Programs should go further to provide ample opportunity for new workers to connect with existing leaders in the union and build solidarity among training cohorts. This can be accomplished by providing opportunities for existing members to help develop training curricula and interact with new members as mentors and training leaders. For example, the Oregon Education Association (OEA) requires instruction in its labor-management partnerships to be provided by members and has made a concerted effort to ensure that participants understand the union’s role in delivering professional learning.45 In a recent survey, 570 out of 572 respondents said that their perception of the OEA became more positive or stayed the same after participating in a professional learning course led by a union member.46

Moreover, by including experienced workers in curricula development, training content improves as does workers’ feeling that their employer values and trusts their expertise. When the Santa Clara Valley Transit Authority (VTA) and Amalgamated Transit Union Local 265 initiated the Joint Workforce Initiative (JWI) labor-management partnership, incumbent worker involvement was built into every aspect of program design and administration. Previously, the VTA’s new coach operator training focused primarily on the technical skills of driving a bus safely and learning transit routes. After experienced operators raised in focus group discussions the need for the new workers to master a much larger set of skills, including handling passenger issues on the bus; keeping to a schedule; complying with regulations; and managing stress, the JWI developed a New Operator Mentor program in 2008.47

The program, which subsequently became a registered apprenticeship in 2015, committed to ensuring that the new curriculum would be developed, taught, and evaluated by workers themselves.48 The New Operator Mentor curriculum includes both classroom training and on-the-job training. Veteran operator mentors conduct ride-alongs with their mentees, providing real-time support and advice during new operators’ probationary period. Program facilitator Deborah Moy reports that this worker-to-worker peer-mentoring structure ensures that workers receive the practical training and support that new operators need to become professional coach operators.49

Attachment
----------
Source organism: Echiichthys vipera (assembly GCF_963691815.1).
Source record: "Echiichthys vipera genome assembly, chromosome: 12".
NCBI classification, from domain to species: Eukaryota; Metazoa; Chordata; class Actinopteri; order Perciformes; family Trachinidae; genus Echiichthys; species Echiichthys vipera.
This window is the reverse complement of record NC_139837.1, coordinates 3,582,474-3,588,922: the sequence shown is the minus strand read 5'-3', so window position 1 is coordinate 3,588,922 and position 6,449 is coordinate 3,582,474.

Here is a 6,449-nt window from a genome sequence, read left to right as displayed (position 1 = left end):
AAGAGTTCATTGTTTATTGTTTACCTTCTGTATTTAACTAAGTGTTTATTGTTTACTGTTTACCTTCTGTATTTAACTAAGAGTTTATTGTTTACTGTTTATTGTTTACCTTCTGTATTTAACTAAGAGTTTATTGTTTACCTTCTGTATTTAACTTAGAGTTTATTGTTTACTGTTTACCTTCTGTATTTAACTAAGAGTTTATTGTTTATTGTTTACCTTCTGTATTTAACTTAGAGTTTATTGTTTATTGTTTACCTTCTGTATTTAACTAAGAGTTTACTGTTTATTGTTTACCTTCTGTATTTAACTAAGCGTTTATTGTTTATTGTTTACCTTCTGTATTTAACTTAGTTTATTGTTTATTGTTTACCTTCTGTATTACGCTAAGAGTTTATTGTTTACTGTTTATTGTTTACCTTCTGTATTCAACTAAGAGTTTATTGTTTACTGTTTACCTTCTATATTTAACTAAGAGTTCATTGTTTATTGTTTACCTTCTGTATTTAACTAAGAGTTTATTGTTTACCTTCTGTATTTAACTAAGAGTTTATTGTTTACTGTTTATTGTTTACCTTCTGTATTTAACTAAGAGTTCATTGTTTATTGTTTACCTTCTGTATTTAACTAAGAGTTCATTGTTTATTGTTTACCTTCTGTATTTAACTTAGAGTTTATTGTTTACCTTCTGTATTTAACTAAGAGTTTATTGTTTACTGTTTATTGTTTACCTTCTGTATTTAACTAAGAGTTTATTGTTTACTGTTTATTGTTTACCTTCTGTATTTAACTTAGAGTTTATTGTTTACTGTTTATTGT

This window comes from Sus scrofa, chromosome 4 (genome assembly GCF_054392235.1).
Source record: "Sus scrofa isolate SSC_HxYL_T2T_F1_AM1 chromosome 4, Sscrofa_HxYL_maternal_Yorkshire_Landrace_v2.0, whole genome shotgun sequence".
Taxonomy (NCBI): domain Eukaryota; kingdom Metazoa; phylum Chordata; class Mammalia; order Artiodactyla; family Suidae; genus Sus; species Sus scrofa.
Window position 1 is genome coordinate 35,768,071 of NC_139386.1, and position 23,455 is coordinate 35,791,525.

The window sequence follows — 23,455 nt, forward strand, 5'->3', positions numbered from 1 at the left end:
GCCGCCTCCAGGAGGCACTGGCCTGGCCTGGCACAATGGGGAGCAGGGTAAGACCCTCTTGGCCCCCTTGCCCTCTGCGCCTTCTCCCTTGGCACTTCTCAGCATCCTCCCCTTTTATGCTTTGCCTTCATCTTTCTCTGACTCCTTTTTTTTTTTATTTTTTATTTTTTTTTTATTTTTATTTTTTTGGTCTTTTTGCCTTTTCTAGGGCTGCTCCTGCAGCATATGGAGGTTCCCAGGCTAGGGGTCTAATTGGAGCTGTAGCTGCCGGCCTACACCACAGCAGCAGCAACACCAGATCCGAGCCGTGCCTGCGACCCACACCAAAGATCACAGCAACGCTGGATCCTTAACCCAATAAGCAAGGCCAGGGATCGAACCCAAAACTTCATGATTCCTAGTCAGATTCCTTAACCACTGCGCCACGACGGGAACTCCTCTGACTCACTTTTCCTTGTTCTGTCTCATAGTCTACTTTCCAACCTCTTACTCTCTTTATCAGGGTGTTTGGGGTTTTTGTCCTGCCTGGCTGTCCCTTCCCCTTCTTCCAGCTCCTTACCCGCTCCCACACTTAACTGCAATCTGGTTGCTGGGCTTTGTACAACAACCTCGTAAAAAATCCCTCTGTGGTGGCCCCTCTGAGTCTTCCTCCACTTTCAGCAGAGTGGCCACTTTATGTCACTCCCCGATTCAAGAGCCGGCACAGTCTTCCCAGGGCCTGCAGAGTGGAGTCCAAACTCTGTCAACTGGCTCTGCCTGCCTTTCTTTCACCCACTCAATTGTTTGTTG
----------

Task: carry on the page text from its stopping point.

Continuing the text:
Moreover, the program helps create solidarity among operators. In a 2018 report by COWS, formerly the Center on Wisconsin Strategy, at the University of Wisconsin-Madison, Tom Fink, a retired bus driver and former labor leader discussed the unions’ goal of growing identification with the union. “I worked a lot with building trades,”  he said. “Their attitude to work was different. When you joined the profession, you were rolled into a brotherhood, a sisterhood centered around pride for the craft.”50

Due to this ability to strengthen ties, unions are interested in providing more training and new types of training to a wider cross section of public sector workers. While most existing training and apprenticeship programs are focused on job-specific training categories, trainings to help workers navigate employee benefits; obtain generalizable management skills; or be prepared for workplace emergencies may provide value across a much wider cross section of a state or local government’s workforce.

As discussed below, public sector workers are collaborating with the state of Oregon to train state workers on navigating the state’s health and retirement benefits plans. Other labor-management partnerships conduct broadly applicable trainings on conflict resolution, teamwork, and stress management.51

Finally, several cities, including Chicago, Boston, Los Angeles, Denver, and Ft. Lauderdale, Florida, are partnering with unions through a labor-management partnership to institute emergency preparedness trainings in airports to ensure that passenger service workers are prepared to respond in cases of active shooters, terrorist attacks, extreme weather situations, or other emergencies.52 While the airport workers are typically employed by private sector contractors, similar training partnerships could be valuable at schools, government buildings, or other quasi-public spaces.

Case study: Oregon State Employee Benefits Navigation

While unions frequently partner with state and municipal employers to provide job-specific training, SEIU Local 503 and the state of Oregon recently launched an innovative program to help new and existing workers effectively navigate state benefit plans. Project coordinators from the union local and the state believe that the program will help workers select appropriate plans; prioritize retirement savings; and appreciate the value of the benefits in ways that help retain employees and recruit union members.53

Gov. Kate Brown (D-OR) laid the groundwork for the partnership by signing an executive order in 2017 to improve and expand training focused on core skill sets common to all state employees.54

For the state, ensuring that workers receive standardized, high-quality training on how to  navigate the state retirement and health benefits system is important for several reasons. According to Nettie Pye at the Oregon Department of Administrative Services (DAS), the training could help boost workers’ savings and ensure that they select the most appropriate health care plans to meet their needs and budgets.55 This could result in immediate and long-term cost savings. Currently, a significant portion of state employees select the most expensive health plans when a lower-cost plan could otherwise meet their needs. And, by encouraging workers to save more now, state employees will not have to heavily rely on government services as retirees.